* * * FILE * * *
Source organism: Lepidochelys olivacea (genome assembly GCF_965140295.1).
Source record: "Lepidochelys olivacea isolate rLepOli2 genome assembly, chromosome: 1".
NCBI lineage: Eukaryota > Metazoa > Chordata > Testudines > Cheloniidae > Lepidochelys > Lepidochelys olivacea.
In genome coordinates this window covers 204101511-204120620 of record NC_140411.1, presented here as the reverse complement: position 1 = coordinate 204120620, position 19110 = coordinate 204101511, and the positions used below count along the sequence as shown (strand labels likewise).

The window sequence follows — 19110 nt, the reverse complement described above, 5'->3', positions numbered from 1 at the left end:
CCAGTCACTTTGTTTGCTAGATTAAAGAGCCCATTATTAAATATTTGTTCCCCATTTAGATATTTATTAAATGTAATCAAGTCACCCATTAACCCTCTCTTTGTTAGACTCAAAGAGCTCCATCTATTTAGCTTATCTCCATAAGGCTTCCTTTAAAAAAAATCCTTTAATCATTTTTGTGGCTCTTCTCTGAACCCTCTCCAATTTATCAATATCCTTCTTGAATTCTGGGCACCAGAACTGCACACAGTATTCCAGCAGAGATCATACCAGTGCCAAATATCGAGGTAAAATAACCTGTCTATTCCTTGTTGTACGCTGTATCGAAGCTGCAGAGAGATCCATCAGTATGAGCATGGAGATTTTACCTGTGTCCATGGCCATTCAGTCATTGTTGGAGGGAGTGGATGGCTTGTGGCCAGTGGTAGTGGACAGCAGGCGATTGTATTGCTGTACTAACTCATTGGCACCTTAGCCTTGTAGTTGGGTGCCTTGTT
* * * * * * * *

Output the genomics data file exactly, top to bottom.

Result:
Source organism: Lepidochelys olivacea (genome assembly GCF_965140295.1).
Source record: "Lepidochelys olivacea isolate rLepOli2 genome assembly, chromosome: 1".
NCBI lineage: Eukaryota > Metazoa > Chordata > Testudines > Cheloniidae > Lepidochelys > Lepidochelys olivacea.
In genome coordinates this window covers 204101511-204120620 of record NC_140411.1, presented here as the reverse complement: position 1 = coordinate 204120620, position 19110 = coordinate 204101511, and the positions used below count along the sequence as shown (strand labels likewise).

The window sequence follows — 19110 nt, the reverse complement described above, 5'->3', positions numbered from 1 at the left end:
CCAGTCACTTTGTTTGCTAGATTAAAGAGCCCATTATTAAATATTTGTTCCCCATTTAGATATTTATTAAATGTAATCAAGTCACCCATTAACCCTCTCTTTGTTAGACTCAAAGAGCTCCATCTATTTAGCTTATCTCCATAAGGCTTCCTTTAAAAAAAATCCTTTAATCATTTTTGTGGCTCTTCTCTGAACCCTCTCCAATTTATCAATATCCTTCTTGAATTCTGGGCACCAGAACTGCACACAGTATTCCAGCAGAGATCATACCAGTGCCAAATATCGAGGTAAAATAACCTGTCTATTCCTTGTTGTACGCTGTATCGAAGCTGCAGAGAGATCCATCAGTATGAGCATGGAGATTTTACCTGTGTCCATGGCCATTCAGTCATTGTTGGAGGGAGTGGATGGCTTGTGGCCAGTGGTAGTGGACAGCAGGCGATTGTATTGCTGTACTAACTCATTGGCACCTTAGCCTTGTAGTTGGGTGCCTTGTT